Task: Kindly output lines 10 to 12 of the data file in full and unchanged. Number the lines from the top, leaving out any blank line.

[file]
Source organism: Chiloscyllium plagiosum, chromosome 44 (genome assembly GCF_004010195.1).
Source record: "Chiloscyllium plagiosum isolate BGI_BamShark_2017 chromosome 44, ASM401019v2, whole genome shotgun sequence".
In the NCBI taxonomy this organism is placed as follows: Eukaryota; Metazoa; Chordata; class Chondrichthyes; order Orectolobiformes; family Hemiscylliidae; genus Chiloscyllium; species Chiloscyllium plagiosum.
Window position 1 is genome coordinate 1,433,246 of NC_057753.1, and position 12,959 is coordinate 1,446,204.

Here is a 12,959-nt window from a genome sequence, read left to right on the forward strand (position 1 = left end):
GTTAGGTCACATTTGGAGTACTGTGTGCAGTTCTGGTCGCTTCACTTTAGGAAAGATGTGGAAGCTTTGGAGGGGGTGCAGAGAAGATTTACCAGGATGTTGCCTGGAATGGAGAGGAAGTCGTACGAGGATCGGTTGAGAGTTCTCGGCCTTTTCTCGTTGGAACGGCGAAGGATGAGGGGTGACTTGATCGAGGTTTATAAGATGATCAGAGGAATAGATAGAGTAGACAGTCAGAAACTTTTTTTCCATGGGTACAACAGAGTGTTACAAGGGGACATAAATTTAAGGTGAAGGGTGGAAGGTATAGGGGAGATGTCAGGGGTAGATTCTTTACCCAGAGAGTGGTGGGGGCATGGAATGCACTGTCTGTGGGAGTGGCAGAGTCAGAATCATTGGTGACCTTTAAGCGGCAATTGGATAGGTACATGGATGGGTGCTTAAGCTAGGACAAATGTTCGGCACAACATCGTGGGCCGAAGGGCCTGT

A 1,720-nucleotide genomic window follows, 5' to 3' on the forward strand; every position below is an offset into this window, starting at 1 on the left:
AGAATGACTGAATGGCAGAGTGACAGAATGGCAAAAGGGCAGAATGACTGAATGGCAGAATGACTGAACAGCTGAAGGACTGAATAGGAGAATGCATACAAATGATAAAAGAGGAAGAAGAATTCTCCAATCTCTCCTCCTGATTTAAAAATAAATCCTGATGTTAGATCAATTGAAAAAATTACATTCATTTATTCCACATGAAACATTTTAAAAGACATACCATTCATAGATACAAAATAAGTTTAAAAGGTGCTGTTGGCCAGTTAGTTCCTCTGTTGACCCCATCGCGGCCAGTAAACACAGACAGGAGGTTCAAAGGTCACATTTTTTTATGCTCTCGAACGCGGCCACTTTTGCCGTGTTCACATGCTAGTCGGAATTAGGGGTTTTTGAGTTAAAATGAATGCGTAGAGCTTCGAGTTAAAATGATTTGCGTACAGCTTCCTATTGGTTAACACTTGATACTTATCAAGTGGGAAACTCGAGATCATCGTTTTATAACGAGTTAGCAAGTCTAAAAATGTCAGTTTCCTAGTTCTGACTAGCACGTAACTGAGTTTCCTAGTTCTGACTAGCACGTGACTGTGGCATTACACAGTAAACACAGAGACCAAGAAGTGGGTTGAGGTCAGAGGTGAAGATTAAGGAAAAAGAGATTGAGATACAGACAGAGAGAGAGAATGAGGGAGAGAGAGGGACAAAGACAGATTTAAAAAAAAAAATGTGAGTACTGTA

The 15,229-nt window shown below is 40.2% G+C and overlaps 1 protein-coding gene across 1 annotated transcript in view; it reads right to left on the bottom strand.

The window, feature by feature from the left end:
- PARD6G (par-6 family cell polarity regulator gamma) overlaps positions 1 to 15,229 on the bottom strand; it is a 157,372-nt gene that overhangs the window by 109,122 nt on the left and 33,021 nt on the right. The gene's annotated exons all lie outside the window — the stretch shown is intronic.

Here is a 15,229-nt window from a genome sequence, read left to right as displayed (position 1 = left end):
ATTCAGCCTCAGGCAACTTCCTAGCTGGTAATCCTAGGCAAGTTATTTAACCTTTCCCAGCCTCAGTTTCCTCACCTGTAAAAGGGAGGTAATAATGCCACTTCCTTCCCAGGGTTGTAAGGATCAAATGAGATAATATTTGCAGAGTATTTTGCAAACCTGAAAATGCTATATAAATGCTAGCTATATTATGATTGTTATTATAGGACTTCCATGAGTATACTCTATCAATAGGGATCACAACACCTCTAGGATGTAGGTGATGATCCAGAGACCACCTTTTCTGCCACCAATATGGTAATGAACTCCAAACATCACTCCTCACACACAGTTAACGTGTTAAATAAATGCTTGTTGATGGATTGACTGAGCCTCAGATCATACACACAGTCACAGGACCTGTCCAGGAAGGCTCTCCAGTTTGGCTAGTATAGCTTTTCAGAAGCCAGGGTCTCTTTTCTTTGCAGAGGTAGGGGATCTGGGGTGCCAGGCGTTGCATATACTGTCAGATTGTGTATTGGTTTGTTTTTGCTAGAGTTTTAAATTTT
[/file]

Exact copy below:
The window, feature by feature from the left end:
- PARD6G (par-6 family cell polarity regulator gamma) overlaps positions 1 to 15,229 on the bottom strand; it is a 157,372-nt gene that overhangs the window by 109,122 nt on the left and 33,021 nt on the right. The gene's annotated exons all lie outside the window — the stretch shown is intronic.

Here is a 15,229-nt window from a genome sequence, read left to right as displayed (position 1 = left end):